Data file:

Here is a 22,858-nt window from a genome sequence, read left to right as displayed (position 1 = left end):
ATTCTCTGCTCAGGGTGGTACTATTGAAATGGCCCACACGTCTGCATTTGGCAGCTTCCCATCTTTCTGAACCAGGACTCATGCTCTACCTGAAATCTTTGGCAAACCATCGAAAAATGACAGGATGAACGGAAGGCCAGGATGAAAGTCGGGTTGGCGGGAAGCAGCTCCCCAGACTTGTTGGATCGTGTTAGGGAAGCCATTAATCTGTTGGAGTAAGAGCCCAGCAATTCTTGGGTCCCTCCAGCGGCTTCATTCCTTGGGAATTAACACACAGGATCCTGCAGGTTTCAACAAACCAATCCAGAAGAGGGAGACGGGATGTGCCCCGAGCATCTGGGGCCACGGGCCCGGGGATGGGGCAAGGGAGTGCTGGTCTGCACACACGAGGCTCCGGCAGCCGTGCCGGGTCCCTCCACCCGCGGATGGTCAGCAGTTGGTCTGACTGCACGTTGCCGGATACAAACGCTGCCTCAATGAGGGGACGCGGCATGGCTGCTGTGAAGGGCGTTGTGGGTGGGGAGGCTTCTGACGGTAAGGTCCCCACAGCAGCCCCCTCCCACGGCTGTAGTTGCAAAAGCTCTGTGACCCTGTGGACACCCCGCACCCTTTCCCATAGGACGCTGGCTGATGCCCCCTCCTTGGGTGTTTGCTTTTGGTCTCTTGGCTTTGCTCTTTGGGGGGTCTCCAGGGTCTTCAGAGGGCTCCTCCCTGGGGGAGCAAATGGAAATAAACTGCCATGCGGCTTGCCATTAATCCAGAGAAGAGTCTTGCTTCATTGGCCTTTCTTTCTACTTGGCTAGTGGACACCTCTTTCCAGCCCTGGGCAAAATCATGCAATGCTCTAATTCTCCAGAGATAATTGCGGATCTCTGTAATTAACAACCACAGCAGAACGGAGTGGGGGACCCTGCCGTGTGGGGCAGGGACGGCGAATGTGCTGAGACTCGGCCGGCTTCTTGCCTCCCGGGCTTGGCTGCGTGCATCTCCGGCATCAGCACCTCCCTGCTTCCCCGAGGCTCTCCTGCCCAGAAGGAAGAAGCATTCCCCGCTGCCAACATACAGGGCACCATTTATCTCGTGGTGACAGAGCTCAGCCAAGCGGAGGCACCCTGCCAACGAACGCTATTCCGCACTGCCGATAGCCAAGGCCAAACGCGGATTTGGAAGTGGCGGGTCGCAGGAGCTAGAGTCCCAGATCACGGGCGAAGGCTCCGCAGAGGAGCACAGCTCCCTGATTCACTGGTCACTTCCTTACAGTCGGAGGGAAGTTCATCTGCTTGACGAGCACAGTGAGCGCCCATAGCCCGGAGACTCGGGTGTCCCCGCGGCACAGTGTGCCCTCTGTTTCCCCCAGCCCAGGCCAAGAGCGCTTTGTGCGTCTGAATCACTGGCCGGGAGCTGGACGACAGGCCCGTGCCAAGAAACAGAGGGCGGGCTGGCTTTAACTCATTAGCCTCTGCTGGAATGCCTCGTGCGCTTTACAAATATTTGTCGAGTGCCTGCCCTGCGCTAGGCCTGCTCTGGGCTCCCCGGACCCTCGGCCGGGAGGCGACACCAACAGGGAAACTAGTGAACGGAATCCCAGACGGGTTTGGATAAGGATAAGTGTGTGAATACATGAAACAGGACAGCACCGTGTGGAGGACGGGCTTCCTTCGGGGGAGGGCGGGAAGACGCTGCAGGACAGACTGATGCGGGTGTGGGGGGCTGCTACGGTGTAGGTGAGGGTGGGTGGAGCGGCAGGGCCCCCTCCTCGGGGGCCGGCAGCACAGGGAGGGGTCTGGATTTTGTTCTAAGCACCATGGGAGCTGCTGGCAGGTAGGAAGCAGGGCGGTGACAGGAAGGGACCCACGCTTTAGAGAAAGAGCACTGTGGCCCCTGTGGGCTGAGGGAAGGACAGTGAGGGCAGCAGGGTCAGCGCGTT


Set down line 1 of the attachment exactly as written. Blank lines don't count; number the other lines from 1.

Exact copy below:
Here is a 22,858-nt window from a genome sequence, read left to right as displayed (position 1 = left end):